Frequent use of over-the-counter pain relievers has been linked to high blood pressure in women. But new research fails to show the same association in men.

Findings show that men who regularly took the pain relievers were no more likely than those who didn’t to have persistent high blood pressure, also known as hypertension.

So do men and women really have different risks? Probably not, says cardiologist and study researcher Michael Gaziano, MD, of Boston’s Brigham and Women’s Hospital and the VA Boston Health System.

Instead, the conflicting findings suggest that more study is needed to pin down the heart risks associated with long-term use of over-the-counter pain relievers.

“I don’t think anybody should be worried about using these drugs for short periods,” he tells WebMD.

Long-Term Risks Unknown

High blood pressure is a leading cause of stroke, heart attacks, heart failure, and kidney disease. Being overweight is the major risk factor for hypertension. Other recognized risks include smoking and getting little exercise.

Popular over-the-counter pain relievers include aspirin, ibuprofen (Advil, Motrin, and Nuprin) and naproxen (Aleve).

It is clear that many of these painkillers can raise blood pressure while they are in the system, but Gaziano says that does not present a health risk for most people.

“Many things raise your blood pressure in the short term, including walking up the stairs,” he says.

But many people take the pain relievers every day for chronic conditions like arthritis. And the heart risks associated with their frequent, long-term use are not well understood.

Side Effects of Pain Relievers

The widely publicized troubles of the prescription pain reliever Vioxx led to warnings being placed on all prescription anti-inflammatory pain relievers about the potential risks of heart disease and stroke.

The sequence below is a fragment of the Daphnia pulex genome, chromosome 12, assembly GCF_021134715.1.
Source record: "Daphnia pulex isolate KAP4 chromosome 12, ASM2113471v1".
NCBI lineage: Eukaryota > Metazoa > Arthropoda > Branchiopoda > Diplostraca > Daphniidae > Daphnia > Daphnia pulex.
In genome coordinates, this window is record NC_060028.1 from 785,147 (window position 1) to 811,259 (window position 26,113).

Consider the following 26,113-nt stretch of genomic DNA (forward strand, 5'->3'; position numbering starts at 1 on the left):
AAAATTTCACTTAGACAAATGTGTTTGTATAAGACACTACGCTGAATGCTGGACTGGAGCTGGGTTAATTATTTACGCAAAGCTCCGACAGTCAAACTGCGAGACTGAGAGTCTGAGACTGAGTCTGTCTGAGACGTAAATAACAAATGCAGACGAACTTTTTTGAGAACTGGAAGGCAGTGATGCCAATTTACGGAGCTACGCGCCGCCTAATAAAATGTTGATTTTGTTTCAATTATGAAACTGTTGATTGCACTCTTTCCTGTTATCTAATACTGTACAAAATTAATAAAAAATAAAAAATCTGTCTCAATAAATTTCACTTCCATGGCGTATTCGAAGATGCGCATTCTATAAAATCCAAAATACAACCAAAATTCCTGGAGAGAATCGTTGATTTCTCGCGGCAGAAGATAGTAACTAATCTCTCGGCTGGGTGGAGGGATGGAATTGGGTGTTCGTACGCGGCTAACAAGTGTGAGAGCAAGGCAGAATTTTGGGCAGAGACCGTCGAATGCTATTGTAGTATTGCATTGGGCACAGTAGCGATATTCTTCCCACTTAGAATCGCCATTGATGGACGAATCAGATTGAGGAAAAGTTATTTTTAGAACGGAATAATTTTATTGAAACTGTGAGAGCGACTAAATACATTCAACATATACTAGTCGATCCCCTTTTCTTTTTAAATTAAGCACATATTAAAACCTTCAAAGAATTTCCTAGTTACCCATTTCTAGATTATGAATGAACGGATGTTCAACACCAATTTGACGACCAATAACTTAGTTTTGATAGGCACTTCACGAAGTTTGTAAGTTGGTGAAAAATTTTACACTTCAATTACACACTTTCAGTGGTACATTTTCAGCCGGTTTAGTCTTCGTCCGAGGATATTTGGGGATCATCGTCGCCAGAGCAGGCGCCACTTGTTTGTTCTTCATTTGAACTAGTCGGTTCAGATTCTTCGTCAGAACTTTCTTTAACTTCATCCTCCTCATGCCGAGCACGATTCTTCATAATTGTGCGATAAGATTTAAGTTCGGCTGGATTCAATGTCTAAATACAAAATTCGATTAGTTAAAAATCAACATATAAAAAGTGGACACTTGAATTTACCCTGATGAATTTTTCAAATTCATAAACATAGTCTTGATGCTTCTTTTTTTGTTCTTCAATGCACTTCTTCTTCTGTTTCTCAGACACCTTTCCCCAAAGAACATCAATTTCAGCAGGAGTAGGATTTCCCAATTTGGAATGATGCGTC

Expanded information was also provided on anti-inflammatory over-the-counter drugs. While short-term, low-dose use has not been linked to heart attack and stroke, stronger reminders are now included on the label about limiting the dose and duration of treatment.

It’s recommended that patients not use over-the-counter anti-inflammatory drugs for more than 10 days without seeing their doctor.

Acetaminophen (Tylenol) is not an anti-inflammatory drug and has not been linked to heart disease, stroke, or even high blood pressure. However, taking more acetaminophen than recommended can lead to liver problems.

Ask Your Doctor

The newly reported trial included just over 8,200 men followed for more than two decades. The men were participants in a larger, ongoing health study.

The participants were asked to recall the frequency of their pain-reliever use over a six-year period. None had high blood pressure at the beginning of the observation period, but about a quarter had it six years later.

After controlling for high blood pressure risk factors such as being overweight, smoking, and sedentary lifestyle, researchers found no obvious association between the frequency of pain- reliever use and hypertension.

The findings are published in the Sept. 12 issue of The Archives of Internal Medicine.

Baltimore cardiologist David A. Meyerson, MD, tells WebMD that the findings are interesting but far from definitive because the participants may have underreported or even overreported their use of pain relievers.

Meyerson practices at the Johns Hopkins Bayview Medical Center and is a national spokesman for the American Heart Association.

“I would hate for people who have heart or blood vessel disease or even hypertension to take from this study that they can use these drugs with impunity,” he says. “They need to discuss with their doctor whether taking these medications is safe and reasonable for them.”

By Salynn Boyles, reviewed by Michael W. Smith, MD

SOURCES: Kurth, T. Archives of Internal Medicine, Sept. 12, 2005; vol 165: pp 1903-1909. Michael Gaziano, MD, MPH, cardiologist and epidemiologist, Brigham and Women’s Hospital and VA Hospital; associate professor of medicine, Harvard Medical School, Boston. David Meyerson, MD, Johns Hopkins Bayview Medical Center, Baltimore; national spokesman, American Heart Association.